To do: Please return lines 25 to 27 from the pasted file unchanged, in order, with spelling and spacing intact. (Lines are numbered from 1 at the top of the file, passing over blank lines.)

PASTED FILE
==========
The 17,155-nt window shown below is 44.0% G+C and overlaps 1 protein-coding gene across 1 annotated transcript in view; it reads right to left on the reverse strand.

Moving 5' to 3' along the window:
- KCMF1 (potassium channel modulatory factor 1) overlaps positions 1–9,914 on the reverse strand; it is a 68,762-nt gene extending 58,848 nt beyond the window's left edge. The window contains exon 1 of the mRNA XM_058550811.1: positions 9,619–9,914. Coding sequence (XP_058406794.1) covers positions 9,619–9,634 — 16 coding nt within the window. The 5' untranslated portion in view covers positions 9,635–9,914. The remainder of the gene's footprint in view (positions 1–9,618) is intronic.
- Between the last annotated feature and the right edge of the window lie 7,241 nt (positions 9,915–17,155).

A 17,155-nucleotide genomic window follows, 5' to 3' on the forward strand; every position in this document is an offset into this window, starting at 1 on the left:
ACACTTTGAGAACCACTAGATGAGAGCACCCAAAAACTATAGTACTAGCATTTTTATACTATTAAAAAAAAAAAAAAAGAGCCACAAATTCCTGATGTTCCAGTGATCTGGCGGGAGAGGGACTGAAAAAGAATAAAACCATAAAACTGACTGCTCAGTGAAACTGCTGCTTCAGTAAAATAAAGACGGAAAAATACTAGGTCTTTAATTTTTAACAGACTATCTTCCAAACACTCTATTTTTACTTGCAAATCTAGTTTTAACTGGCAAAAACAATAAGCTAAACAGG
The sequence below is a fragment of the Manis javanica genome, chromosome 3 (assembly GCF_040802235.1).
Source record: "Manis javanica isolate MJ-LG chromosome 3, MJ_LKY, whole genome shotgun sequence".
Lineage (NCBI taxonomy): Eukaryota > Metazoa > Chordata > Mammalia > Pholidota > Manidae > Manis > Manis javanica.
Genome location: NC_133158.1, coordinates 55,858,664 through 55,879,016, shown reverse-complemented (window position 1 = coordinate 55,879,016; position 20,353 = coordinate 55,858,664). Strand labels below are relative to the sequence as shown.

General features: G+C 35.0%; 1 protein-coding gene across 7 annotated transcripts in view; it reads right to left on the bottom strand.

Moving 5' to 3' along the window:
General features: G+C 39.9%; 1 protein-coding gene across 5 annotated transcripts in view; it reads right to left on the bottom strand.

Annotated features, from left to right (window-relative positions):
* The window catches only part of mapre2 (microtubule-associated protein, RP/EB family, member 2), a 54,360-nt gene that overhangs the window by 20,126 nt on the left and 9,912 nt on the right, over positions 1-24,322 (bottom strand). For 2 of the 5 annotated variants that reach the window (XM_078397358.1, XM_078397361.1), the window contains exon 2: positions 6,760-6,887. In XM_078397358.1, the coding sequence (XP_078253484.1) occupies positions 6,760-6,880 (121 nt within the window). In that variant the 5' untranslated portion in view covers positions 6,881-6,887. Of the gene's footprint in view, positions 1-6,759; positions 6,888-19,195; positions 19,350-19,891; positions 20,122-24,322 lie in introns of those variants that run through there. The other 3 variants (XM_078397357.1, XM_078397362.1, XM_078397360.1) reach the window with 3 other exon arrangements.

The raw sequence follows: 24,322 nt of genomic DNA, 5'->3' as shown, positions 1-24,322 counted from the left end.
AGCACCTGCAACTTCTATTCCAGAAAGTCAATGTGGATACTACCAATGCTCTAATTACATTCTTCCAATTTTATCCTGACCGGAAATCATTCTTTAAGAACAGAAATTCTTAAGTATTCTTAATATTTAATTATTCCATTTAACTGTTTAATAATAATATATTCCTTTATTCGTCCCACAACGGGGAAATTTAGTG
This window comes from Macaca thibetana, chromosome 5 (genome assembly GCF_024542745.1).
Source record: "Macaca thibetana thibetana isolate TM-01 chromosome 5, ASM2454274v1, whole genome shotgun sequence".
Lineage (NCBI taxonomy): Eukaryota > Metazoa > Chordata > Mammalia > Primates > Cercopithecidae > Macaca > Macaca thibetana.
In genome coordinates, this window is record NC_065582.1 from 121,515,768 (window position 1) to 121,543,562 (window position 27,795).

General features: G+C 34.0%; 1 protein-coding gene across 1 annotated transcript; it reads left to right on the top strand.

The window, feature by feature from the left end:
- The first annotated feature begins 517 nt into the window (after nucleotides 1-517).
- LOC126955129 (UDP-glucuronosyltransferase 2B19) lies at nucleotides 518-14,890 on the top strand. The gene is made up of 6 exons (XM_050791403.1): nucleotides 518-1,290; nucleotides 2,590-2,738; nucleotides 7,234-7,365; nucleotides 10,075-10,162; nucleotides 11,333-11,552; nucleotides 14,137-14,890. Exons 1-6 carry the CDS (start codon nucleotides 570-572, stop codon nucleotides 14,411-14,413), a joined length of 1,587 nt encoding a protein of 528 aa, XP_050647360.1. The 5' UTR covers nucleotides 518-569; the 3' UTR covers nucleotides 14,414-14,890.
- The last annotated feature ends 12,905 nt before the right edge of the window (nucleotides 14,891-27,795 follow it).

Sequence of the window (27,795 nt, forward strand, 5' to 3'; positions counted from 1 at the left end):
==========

- LOC126955129 (UDP-glucuronosyltransferase 2B19) lies at nucleotides 518-14,890 on the top strand. The gene is made up of 6 exons (XM_050791403.1): nucleotides 518-1,290; nucleotides 2,590-2,738; nucleotides 7,234-7,365; nucleotides 10,075-10,162; nucleotides 11,333-11,552; nucleotides 14,137-14,890. Exons 1-6 carry the CDS (start codon nucleotides 570-572, stop codon nucleotides 14,411-14,413), a joined length of 1,587 nt encoding a protein of 528 aa, XP_050647360.1. The 5' UTR covers nucleotides 518-569; the 3' UTR covers nucleotides 14,414-14,890.
- The last annotated feature ends 12,905 nt before the right edge of the window (nucleotides 14,891-27,795 follow it).

Sequence of the window (27,795 nt, forward strand, 5' to 3'; positions counted from 1 at the left end):